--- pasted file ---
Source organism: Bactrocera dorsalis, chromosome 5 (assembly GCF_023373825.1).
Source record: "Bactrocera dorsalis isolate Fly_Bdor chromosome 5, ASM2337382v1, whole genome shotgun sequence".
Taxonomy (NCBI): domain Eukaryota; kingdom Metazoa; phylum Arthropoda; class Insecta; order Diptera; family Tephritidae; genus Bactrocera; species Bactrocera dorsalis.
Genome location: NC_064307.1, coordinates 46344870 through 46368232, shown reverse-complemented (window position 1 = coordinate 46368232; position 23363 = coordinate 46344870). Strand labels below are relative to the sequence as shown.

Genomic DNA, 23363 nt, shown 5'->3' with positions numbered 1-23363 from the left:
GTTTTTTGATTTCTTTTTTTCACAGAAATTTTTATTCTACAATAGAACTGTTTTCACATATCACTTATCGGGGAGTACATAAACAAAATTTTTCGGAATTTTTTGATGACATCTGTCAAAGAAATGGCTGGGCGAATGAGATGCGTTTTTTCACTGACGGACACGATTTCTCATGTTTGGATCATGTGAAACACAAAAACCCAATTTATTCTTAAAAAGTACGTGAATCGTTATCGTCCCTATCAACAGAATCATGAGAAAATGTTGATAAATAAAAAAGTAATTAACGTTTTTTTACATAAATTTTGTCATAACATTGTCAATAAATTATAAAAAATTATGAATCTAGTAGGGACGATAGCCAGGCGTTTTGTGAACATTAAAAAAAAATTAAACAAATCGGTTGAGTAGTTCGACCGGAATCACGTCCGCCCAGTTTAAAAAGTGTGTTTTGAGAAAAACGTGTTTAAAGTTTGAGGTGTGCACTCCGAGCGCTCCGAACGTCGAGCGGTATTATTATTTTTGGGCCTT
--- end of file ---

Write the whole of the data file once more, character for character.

Source organism: Bactrocera dorsalis, chromosome 5 (assembly GCF_023373825.1).
Source record: "Bactrocera dorsalis isolate Fly_Bdor chromosome 5, ASM2337382v1, whole genome shotgun sequence".
Taxonomy (NCBI): domain Eukaryota; kingdom Metazoa; phylum Arthropoda; class Insecta; order Diptera; family Tephritidae; genus Bactrocera; species Bactrocera dorsalis.
Genome location: NC_064307.1, coordinates 46344870 through 46368232, shown reverse-complemented (window position 1 = coordinate 46368232; position 23363 = coordinate 46344870). Strand labels below are relative to the sequence as shown.

Genomic DNA, 23363 nt, shown 5'->3' with positions numbered 1-23363 from the left:
GTTTTTTGATTTCTTTTTTTCACAGAAATTTTTATTCTACAATAGAACTGTTTTCACATATCACTTATCGGGGAGTACATAAACAAAATTTTTCGGAATTTTTTGATGACATCTGTCAAAGAAATGGCTGGGCGAATGAGATGCGTTTTTTCACTGACGGACACGATTTCTCATGTTTGGATCATGTGAAACACAAAAACCCAATTTATTCTTAAAAAGTACGTGAATCGTTATCGTCCCTATCAACAGAATCATGAGAAAATGTTGATAAATAAAAAAGTAATTAACGTTTTTTTACATAAATTTTGTCATAACATTGTCAATAAATTATAAAAAATTATGAATCTAGTAGGGACGATAGCCAGGCGTTTTGTGAACATTAAAAAAAAATTAAACAAATCGGTTGAGTAGTTCGACCGGAATCACGTCCGCCCAGTTTAAAAAGTGTGTTTTGAGAAAAACGTGTTTAAAGTTTGAGGTGTGCACTCCGAGCGCTCCGAACGTCGAGCGGTATTATTATTTTTGGGCCTT